BATH — Nine out of 22 protesters arrested outside Bath Iron Works Saturday for obstructing a public way have been released from jail.

Police arrested the protesters Saturday morning for blocking traffic or gates outside Bath Iron Works leading up to a christening ceremony for the future USS Daniel Inouye, a guided missile destroyer. Of the 22 arrested, nine refused to sign summonses or bail slips during the booking process and were taken to Two Bridges Regional Jail in Wiscasset.

Bruce Gagnon of Brunswick, coordinator for Global Network Against Weapons and Nuclear Power in Space, said the protesters asked to be released without paying the $60 bail commissioner’s fee, stating they are honest people who would show up for their court appearances.

The nine were eventually released Monday on a court order after their arraignment. They are scheduled to appear in court Sept. 4. The protesters could face up to six months incarceration and a $1,000.

However, the Sagadahoc County District Attorney’s Office have not decided whether to prosecute. In the wake of other recent protest arrest, prosecutors have decided to drop charges.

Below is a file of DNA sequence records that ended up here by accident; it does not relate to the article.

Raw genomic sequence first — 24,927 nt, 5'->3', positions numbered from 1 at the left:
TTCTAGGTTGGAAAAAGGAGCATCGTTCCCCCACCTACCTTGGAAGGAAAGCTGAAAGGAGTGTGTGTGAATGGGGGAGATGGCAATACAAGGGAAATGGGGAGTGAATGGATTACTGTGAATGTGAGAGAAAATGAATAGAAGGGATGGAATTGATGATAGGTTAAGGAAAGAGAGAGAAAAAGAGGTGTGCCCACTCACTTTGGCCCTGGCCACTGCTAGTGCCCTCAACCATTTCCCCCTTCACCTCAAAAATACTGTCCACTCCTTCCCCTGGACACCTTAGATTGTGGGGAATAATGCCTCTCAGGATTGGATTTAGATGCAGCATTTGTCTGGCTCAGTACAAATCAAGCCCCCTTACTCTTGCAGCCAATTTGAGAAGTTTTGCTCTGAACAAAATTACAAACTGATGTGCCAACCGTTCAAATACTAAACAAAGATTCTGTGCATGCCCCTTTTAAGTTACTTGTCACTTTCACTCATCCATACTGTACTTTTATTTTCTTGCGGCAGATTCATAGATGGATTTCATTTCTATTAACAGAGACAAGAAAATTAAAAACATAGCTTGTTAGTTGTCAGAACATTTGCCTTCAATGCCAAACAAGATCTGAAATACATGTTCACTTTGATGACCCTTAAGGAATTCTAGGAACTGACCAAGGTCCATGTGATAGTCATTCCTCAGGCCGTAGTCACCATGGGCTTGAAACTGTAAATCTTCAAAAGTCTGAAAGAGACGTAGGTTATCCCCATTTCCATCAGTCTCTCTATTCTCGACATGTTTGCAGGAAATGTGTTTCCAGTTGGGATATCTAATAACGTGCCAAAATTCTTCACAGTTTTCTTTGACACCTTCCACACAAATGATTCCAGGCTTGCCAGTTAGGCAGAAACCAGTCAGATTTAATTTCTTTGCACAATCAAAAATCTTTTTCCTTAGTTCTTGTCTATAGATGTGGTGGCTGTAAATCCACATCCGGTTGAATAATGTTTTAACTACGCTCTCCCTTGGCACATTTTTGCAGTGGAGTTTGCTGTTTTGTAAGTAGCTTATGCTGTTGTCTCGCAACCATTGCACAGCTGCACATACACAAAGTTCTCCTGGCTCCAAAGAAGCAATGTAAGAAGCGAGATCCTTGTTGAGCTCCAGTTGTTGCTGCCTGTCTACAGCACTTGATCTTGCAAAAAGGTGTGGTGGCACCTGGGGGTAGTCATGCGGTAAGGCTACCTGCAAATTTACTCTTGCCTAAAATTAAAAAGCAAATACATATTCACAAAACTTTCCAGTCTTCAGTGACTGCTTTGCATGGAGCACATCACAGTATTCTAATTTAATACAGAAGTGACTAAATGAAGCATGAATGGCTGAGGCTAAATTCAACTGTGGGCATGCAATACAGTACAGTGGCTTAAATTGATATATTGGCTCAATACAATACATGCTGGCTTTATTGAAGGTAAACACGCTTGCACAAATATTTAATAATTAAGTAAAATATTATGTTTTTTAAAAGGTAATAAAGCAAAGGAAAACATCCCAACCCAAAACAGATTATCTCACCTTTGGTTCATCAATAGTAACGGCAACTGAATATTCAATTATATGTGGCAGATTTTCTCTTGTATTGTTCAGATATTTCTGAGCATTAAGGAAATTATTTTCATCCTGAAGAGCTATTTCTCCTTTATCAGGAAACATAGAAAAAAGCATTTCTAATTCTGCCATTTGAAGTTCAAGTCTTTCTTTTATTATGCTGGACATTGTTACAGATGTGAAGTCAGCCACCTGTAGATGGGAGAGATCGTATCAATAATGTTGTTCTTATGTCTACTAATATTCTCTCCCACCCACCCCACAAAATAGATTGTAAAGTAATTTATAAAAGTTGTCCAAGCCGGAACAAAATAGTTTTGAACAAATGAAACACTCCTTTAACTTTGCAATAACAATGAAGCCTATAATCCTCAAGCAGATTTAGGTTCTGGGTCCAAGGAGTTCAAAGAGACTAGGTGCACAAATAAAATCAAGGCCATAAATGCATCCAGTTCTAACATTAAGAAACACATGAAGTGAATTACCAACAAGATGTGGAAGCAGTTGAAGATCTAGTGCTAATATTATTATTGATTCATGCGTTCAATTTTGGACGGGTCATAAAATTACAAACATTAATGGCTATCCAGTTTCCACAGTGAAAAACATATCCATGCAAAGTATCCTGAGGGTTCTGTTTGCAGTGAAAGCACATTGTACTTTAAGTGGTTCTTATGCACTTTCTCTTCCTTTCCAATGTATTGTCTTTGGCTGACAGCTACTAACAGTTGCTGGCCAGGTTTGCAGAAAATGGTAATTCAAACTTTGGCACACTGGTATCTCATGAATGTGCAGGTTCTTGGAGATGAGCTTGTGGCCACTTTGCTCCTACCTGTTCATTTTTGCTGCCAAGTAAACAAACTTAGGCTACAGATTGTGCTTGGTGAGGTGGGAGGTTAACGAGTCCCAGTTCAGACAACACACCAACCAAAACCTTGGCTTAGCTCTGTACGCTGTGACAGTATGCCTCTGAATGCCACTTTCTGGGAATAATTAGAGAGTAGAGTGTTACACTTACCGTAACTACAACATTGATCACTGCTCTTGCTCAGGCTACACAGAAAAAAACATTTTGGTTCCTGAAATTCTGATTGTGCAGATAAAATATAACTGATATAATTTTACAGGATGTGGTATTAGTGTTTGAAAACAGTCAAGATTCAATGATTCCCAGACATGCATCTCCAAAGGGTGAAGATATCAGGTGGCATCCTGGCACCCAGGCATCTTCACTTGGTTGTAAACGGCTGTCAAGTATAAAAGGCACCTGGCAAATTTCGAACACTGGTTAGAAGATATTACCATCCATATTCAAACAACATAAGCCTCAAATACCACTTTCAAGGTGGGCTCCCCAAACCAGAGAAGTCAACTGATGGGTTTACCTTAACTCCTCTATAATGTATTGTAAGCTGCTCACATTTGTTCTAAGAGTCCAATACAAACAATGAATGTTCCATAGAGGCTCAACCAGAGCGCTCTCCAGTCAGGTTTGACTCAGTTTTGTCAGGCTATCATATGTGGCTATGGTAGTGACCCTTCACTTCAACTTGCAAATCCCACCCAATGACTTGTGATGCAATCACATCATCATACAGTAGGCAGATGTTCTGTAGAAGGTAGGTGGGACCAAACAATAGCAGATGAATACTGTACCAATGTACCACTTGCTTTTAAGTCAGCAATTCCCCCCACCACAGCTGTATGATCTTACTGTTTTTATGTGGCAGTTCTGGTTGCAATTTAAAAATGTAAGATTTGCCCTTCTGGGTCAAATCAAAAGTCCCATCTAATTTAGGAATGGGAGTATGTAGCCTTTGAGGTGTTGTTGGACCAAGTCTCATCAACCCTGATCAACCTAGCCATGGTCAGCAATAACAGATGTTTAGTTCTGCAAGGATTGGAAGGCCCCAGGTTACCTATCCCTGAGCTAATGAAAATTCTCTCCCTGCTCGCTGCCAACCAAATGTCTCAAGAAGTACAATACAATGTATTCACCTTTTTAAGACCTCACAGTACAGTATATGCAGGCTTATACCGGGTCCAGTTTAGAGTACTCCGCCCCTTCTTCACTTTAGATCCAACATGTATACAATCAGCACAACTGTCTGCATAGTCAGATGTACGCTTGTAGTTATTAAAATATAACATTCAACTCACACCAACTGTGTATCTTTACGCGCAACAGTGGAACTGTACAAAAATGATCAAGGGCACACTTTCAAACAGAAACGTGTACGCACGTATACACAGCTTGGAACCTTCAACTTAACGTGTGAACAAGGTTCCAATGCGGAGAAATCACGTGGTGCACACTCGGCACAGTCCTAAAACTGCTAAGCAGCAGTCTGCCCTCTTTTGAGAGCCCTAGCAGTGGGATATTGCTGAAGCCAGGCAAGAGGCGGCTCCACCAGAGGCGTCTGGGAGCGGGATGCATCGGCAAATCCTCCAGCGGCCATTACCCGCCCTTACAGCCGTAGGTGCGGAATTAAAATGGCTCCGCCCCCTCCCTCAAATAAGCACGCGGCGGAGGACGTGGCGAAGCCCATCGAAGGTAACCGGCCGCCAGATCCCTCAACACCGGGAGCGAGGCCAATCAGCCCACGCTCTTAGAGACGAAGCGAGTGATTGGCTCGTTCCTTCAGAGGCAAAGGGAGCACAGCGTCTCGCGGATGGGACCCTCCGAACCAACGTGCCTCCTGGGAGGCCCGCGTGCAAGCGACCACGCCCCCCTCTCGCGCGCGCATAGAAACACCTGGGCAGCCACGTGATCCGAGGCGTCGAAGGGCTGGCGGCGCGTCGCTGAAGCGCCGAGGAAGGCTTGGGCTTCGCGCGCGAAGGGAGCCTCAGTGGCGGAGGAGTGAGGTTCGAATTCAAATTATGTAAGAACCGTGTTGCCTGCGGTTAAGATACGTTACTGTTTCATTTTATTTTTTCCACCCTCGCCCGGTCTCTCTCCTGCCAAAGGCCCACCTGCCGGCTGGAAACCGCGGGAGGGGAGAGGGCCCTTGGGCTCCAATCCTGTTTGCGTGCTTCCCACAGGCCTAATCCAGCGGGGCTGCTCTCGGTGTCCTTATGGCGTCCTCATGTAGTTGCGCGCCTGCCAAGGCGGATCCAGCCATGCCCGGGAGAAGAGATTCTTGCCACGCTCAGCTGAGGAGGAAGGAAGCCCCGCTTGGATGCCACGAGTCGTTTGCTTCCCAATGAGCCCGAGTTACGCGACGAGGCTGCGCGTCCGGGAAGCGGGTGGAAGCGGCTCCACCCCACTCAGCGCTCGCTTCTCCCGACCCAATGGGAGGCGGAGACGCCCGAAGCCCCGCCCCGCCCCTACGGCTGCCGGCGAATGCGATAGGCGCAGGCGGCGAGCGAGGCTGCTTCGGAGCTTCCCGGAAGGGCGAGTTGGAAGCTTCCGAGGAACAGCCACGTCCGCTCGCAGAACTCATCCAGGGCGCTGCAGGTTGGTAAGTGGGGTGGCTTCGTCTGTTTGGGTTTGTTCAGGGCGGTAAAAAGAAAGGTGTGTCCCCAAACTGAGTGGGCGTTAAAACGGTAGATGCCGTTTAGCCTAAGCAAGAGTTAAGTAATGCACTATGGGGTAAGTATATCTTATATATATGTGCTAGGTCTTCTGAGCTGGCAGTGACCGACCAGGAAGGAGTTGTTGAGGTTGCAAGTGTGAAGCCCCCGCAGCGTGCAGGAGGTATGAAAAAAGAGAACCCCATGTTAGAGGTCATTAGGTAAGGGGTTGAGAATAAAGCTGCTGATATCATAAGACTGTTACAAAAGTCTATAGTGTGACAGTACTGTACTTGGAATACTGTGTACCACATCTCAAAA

“As with the last time, we will not make any decision until we can review all of the materials submitted to us by the police,” said Assistant District Attorney AJ Chalifour in an email Monday. “That takes some time given the number of people involved. As for now, we have filed complaints in court against nine persons who refused to sign personal recognizance bail bonds who were kept at Two Bridges over the weekend.”

The district attorney opted not to prosecute a similar case in April where 25 protesters arrested and charged with obstructing a public way at a BIW christening of the future USS Lyndon B. Johnson, an advanced Zumwalt-class destroyer. District Attorney Natasha Irving said prosecutors believed police had probable cause to make the arrests and charge the protesters with obstructing a public way. “However, prosecuting these matters in court would necessitate a significant designation of resources and time on the part of office staff and the court, and give more undue publicity to those 25 individuals,” she stated.

In 2017, nine people were arrested for criminal trespassing on BIW property while protesting the christening of the USS Thomas Hudner at Bath Iron Works in 2017. They were, however, acquitted 10 months later after a judge ruled they were protesting legally on property that, at the time, was opened to the public.

About 50 people protested Saturday’s christening, part of a larger pushback by peace and environmental groups against the United States’ military and, more recently, the military’s contribution to climate change.

“We don’t see politicians or media really stepping up and dealing with this tremendous incoming climate catastrophe,” said Gagnon, speaking Monday after he and returned home after spending the weekend in jail.

Gagnon said protests at Bath Iron Works will continue in the future.

“I can tell you up front we are going to keep doing it and it doesn’t have anything to do with whether we get prosecuted,” Gagnon said.

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